George Clooney’s comic turn far from the only reason to catch Catch 22

When you think George Clooney, chances are the word "s—head" doesn't immediately come to mind. But that's what, and who, he plays in Catch 22 (Stan, fresh episodes each Saturday from May 17), the six-part series based on Joseph Heller's 1961 novel about the experiences of an American bombardier in World War II.

Scheisskopf – German for s—head – goes from lieutenant to general over the course of the novel, and moves from training inductees in the art of marching to commanding them on the battlefield. In the series, Clooney plays him brilliantly as the embodiment of lug-headed military stupidity. He barks orders that make no sense even to himself. He demands robot-like precision in the marching technique of his charges, wishing he could drill bolts into their legs and attach wires "with exactly three-and-a-half inches of play" so they might finally get the arm movements right. And when someone is stupid enough to provide the answer he demands to a rhetorical question, he punishes them for doing so. Oh he's a Scheisskopf all right.

Clooney is clearly one of the key attractions and selling points of the series, which was created by Australians Luke Davies (writer of Candy and Lion) and David Michod (writer-director of Animal Kingdom and War Machine). He's an executive producer and one of three directors (with Ellen Kuras and Grant Heslov) too.

But he's not really one of the main actors; he's in the first third of episode one, barking those nonsensical orders on the parade ground, but not in episode two at all – only the first two episodes have been made available for preview – though I suspect (and hope) he will reappear in later ones.

The real star is Christopher Abbott (best known as Marnie's boyfriend Charlie in Girls) as Yossarian, a member of a US bomber squadron based in Italy. He's our sceptical guide through the absurdity and horror of war, and his main ambition is simply surviving.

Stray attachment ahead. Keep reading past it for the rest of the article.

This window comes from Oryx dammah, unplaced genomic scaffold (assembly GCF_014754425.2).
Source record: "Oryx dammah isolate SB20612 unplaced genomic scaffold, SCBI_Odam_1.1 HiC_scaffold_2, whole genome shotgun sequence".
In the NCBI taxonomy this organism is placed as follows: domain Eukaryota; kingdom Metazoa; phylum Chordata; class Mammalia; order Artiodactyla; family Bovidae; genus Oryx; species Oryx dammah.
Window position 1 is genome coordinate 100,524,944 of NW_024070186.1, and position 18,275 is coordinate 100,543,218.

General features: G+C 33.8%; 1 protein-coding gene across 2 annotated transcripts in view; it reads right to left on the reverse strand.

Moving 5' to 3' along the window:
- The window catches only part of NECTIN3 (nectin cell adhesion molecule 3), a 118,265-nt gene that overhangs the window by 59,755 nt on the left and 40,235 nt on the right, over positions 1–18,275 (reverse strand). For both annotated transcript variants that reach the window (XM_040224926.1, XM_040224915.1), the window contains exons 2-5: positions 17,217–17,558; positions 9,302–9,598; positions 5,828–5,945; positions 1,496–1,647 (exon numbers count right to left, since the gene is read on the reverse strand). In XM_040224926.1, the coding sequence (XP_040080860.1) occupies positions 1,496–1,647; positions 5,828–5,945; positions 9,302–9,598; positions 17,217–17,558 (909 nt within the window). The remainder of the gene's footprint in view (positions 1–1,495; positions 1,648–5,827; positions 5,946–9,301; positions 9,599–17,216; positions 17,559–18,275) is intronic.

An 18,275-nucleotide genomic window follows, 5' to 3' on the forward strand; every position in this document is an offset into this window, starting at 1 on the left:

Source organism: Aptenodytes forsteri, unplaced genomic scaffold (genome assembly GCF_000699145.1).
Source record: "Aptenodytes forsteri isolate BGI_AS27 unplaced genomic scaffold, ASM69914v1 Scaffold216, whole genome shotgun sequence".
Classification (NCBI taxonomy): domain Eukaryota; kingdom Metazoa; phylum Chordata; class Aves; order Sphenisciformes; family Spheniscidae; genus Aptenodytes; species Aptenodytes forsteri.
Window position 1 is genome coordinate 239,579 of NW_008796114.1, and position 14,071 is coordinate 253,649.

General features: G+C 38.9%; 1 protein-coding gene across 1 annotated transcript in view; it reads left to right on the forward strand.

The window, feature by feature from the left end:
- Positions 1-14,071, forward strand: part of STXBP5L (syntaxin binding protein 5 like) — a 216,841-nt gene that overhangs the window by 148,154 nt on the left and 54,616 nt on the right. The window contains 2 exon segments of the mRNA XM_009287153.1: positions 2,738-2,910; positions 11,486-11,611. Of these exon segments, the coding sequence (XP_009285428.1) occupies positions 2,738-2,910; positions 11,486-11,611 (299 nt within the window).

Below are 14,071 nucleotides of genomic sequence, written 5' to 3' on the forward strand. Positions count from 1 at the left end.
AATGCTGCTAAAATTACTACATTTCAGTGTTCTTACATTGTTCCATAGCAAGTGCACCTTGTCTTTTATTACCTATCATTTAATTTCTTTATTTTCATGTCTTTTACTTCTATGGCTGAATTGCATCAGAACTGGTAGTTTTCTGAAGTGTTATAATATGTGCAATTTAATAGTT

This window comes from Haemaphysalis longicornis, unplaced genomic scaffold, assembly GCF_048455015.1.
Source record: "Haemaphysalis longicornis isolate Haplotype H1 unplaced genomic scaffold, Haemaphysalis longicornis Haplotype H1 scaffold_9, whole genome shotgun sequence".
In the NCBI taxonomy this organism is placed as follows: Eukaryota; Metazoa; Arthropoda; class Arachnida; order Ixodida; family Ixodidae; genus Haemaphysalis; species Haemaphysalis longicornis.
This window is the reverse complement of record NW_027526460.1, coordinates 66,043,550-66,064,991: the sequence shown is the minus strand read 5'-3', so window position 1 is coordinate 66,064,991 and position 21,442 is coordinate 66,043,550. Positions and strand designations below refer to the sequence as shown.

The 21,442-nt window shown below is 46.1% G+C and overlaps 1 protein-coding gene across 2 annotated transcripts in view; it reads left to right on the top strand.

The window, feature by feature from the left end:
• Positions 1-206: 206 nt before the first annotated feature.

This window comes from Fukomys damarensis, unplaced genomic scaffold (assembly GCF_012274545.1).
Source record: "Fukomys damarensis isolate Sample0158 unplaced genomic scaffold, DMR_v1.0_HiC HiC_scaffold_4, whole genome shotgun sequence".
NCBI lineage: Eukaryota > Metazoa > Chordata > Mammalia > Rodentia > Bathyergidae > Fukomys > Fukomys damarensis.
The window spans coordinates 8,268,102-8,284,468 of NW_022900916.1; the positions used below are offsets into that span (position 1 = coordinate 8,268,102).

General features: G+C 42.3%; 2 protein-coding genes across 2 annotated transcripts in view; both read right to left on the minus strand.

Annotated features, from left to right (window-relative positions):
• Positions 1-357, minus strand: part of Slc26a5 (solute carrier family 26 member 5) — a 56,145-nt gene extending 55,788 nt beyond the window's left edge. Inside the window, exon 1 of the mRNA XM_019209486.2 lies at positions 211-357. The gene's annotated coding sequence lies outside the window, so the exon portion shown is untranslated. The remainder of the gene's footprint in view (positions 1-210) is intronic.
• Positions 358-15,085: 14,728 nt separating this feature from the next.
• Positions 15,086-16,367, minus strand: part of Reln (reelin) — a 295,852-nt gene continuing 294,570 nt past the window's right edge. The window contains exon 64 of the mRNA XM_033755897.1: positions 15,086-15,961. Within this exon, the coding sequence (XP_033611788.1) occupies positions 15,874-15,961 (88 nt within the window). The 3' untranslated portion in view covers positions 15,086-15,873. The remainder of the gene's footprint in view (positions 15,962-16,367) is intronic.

Christopher Abbott (centre) as Yossarian, for whom the phrase “war effort” means doing everything possible to avoid being killed.Credit: Philippe Antonello/Stan

The odds of that seem pretty reasonable at first, as the days are punctuated with swims at the beach and games of basketball, using half a metal garbage bin as a hoop. But as the Allies inch ever closer to victory, the end seems paradoxically to recede further and further away.

Having flown 16 of his allotted 25 missions, a shell-shocked Yossarian announces: "I'm not sure I can take this shit. I can't fly any more missions. I can't do nine more."

Soon after the mission count is upped to 30. Soon after that, it's upped to 35. A little later, 40.

It's all arbitrary, driven by the caprices of an unhinged commander (Bloodline's Kyle Chandler as Colonel Cathcart, the role Clooney was initially slated to play) and a burning desire to get the job finished as quickly as possible. Never mind that Yossarian's squadmates are dropping like flies.

Few things in war are as important as the distance a soldier’s hands travel while marching, insists George Clooney’s Scheisskopf.Credit:Stan

The Catch 22 of the title is a logical paradox, explained to Yossarian by Doc Daneeka (Heslov). It goes something like this: you can get out of flying more missions if you're crazy. All you have to do is ask. But only someone who really is crazy would want to fly any more missions, ipso facto anyone who doesn't want to fly them is sane and thus fit to fly more missions.

"That's some catch, that Catch 22," says Yossarian.

"It's the best there is," says the Doc.

It's a long time since I saw Mike Nichols' 1970 film of Catch 22, but I remember it as a somewhat fragmented, impressionistic tale of a war that makes zero sense. That's not a million miles from Heller's novel either.

This series – at least on the basis of its first two episodes (neither of them, incidentally, directed by Clooney) – is a little more linear in its handling of the material, but it does a brilliant job of capturing the absurdity, comedy and horror of war. What is it good for? Absolutely nothing.

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